React Context and How to Avoid repetitive re-rendering<!-- --> | <!-- -->Patrick Desjardins Blog
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React Context and How to Avoid repetitive re-rendering

Posted on: January 20, 2023

In this article, we will see how to optimize the usage of a context to avoid rendering components along the path of the context. We already explored React Children Function Render optimization. This time, we will focus on children that are not functions.

Context

The small project is an application with three layers.

react re render1

The top layer, named Layer1 is wrapped by a context. The context is updated every second with an incremental value. It simulates a data change that occurs often. The example is set that only Layer3 needs the value. Thus, we would like to avoid rendering Layer1, and Layer2 as they have no business with the changed value.

Skeleton Code

Before talking, let's establish a code baseline to illustrate the context of the multi-layer components that rely on context.

The MyUniqueContext has an interval function that increments a number every second. The change modifies the state, making the context change.

1export const MyContextProvider = (
2 props: MyContextStateContextProviderProps
3): ReactElement => {
4 const [counter, setCounter] = useState<number>(0);
5 useInterval(() => {
6 setCounter((d) => d + 1);
7 }, 1000);
8 return (
9 <MyContextStateContext.Provider
10 value={{
11 counter: counter,
12 }}
13 >
14 {props.children}
15 </MyContextStateContext.Provider>
16 );
17};

Layer1 and Layer2 do not need to be re-render because they do not consume the context. Only Layer3.

1export const Layer1 = () => {
2 console.log("Render: Layer 1");
3 return (
4 <div>
5 <h1>Layer1</h1>
6 <Layer2 />
7 </div>
8 );
9};
10
11export const Layer2 = () => {
12 console.log("Render: Layer 2");
13 return (
14 <div>
15 <h2>Layer2</h2>
16 <Layer3 />
17 </div>
18 );
19};

Layer3 component calls useContext, making it aware of changes, and re-rendering every counter change. Therefore, it is expected that it renders the value of the counter.

1export const Layer3 = () => {
2 console.log("Render: Layer 3");
3 const contextState = useContext(MyContextStateContext);
4 return (
5 <div>
6 <h3>Layer3</h3>
7 <p>{contextState.counter}</p>
8 </div>
9 );
10};

No Problem?

If you are running the code, you notice that it works as expected. Only the Layer3.tsx has in the console the text about being rendered.

11: Render: Layer 1
21: Render: Layer 2
3694: Render: Layer 3 // Here we see 694 updates

Changing the Example

The example needs to be more realistic. Most of the time, a context will have several values. Many values are essential to Layer1 and Layer2, but only the counter value is noisy, with many updates. We would still want only Layer3 to be re-render on the counter change. Let's adapt our example. Now, the name of each layer is inside the context. Each layer renders the value from the context into its header tag.

For example, Layer1 looks like this:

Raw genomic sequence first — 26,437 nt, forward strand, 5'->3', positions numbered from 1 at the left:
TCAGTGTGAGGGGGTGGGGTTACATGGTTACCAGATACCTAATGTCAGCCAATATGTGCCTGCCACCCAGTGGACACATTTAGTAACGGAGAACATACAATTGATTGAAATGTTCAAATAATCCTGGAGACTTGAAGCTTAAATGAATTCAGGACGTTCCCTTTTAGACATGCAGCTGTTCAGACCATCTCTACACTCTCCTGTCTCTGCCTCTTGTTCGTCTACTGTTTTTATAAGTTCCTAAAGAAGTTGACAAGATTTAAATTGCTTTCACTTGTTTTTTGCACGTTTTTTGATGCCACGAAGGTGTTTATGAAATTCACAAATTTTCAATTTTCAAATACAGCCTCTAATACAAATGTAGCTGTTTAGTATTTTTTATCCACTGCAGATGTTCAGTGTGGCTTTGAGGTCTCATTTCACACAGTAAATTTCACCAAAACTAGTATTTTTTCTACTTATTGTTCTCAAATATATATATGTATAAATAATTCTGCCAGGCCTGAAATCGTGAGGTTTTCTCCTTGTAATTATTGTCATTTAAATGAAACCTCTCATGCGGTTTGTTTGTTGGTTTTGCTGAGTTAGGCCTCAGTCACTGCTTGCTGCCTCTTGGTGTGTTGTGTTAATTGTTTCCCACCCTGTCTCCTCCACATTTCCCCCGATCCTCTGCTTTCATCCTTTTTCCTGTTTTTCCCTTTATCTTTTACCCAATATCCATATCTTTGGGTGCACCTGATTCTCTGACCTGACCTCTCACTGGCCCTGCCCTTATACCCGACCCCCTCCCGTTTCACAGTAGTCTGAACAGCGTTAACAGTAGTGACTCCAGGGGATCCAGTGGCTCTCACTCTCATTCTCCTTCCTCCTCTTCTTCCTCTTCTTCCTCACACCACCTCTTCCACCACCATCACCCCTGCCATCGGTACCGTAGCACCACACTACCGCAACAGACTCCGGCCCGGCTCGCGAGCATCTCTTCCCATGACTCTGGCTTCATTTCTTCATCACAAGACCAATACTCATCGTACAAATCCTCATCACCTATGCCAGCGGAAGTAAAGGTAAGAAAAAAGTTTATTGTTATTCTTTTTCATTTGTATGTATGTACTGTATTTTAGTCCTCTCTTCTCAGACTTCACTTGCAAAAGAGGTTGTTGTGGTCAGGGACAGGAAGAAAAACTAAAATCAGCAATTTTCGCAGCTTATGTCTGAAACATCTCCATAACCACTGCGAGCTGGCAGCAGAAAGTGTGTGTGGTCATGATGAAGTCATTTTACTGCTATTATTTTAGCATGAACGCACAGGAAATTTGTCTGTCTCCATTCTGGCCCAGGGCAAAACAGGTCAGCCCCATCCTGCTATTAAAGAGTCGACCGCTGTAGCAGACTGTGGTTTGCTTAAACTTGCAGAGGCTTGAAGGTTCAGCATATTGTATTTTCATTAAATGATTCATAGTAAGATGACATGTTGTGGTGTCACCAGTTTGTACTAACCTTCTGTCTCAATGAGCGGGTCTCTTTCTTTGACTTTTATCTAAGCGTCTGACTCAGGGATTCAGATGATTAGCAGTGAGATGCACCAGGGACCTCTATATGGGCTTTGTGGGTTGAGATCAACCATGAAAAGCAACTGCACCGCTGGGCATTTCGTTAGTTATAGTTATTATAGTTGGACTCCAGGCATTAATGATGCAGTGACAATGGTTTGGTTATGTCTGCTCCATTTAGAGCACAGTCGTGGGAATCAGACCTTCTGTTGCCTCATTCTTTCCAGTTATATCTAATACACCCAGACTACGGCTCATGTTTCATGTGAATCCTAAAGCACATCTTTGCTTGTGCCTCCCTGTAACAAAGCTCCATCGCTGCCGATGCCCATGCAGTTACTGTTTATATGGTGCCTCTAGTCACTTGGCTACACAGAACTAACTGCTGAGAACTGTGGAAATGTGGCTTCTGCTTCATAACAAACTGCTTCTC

1export const Layer1 = () => {
2 console.log("Render: Layer 1");
3 const contextState = useContext(MyContextStateContext);
4 return (
5 <div>
6 <h1>{contextState.layer1Name}</h1>
7 <Layer2 />
8 </div>
9 );
10};

Layer2 is similar but connect to layer2Name

If you run the code, the console output looks different now:

12: Render: Layer 2
22: Render: Layer 3
32: Render: Layer 1
42: Render: Layer 2
52: Render: Layer 3
6...

Two different things are wrong. First, we see that each component is rendered every second. Too many rendering is incorrect because only Layer3 is updating every second with the counter value. Second, every render is performed twice (see the 2 at the beginning of each line).

Context Object Reference

The problem is that we are changing the value reference every second which includes the unchanged strings. It would be smart to return the same reference for the unchanged portion of the state. By having a different reference, React think the whole object change (with reason). Before modifying the context, you may think that because we are consuming the whole context instead of only the string that React render the entire layer.

In a nutshell, changing:

1const contextState = useContext(MyContextStateContext);

to:

1const { layer1Name } = useContext(MyContextStateContext);

does not fix the problem -- we are destructing a new object with a new reference.

Optimizing the Context: Breaking the Context Root State

A first instinct is to break the state into several objects, which can be memoized in memory. Then, if a part of the object does not change, it will continue to receive the same object -- same reference. Hence, if we have a new object with two paths: the titles and the dynamic data, the titles ones will not change and hence the Layer1 and Layer 2 should not be re-render.

1export const MyContextProvider = (
2 props: MyContextStateContextProviderProps
3): ReactElement => {
4 const [counter, setCounter] = useState<number>(0);
5 const [layer1, setLayer1] = useState<string>("Layer1");
6 const [layer2, setLayer2] = useState<string>("Layer2");
7 const dynamicMemo = useMemo(() => {
8 return { counter: counter };
9 }, [counter]);
10 const titlesMemo = useMemo(() => {
11 return { layer1Name: layer1, layer2Name: layer2 };
12 }, [layer1, layer2]);
13 const dataMemo = useMemo(() => {
14 return {
15 dynamic: dynamicMemo,
16 titles: titlesMemo,
17 };
18 }, [dynamicMemo, titlesMemo]);
19 useInterval(() => {
20 setCounter((d) => d + 1);
21 }, 1000);
22 return (
23 <MyContextStateContext.Provider value={dataMemo}>
24 {props.children}
25 </MyContextStateContext.Provider>
26 );
27};

The change is sound but the output remains the same. The reason is that the top dataMemo reference changes every time one of the children changes. That is the case of the property dynamic.

Optimizing the Consumer: React Hook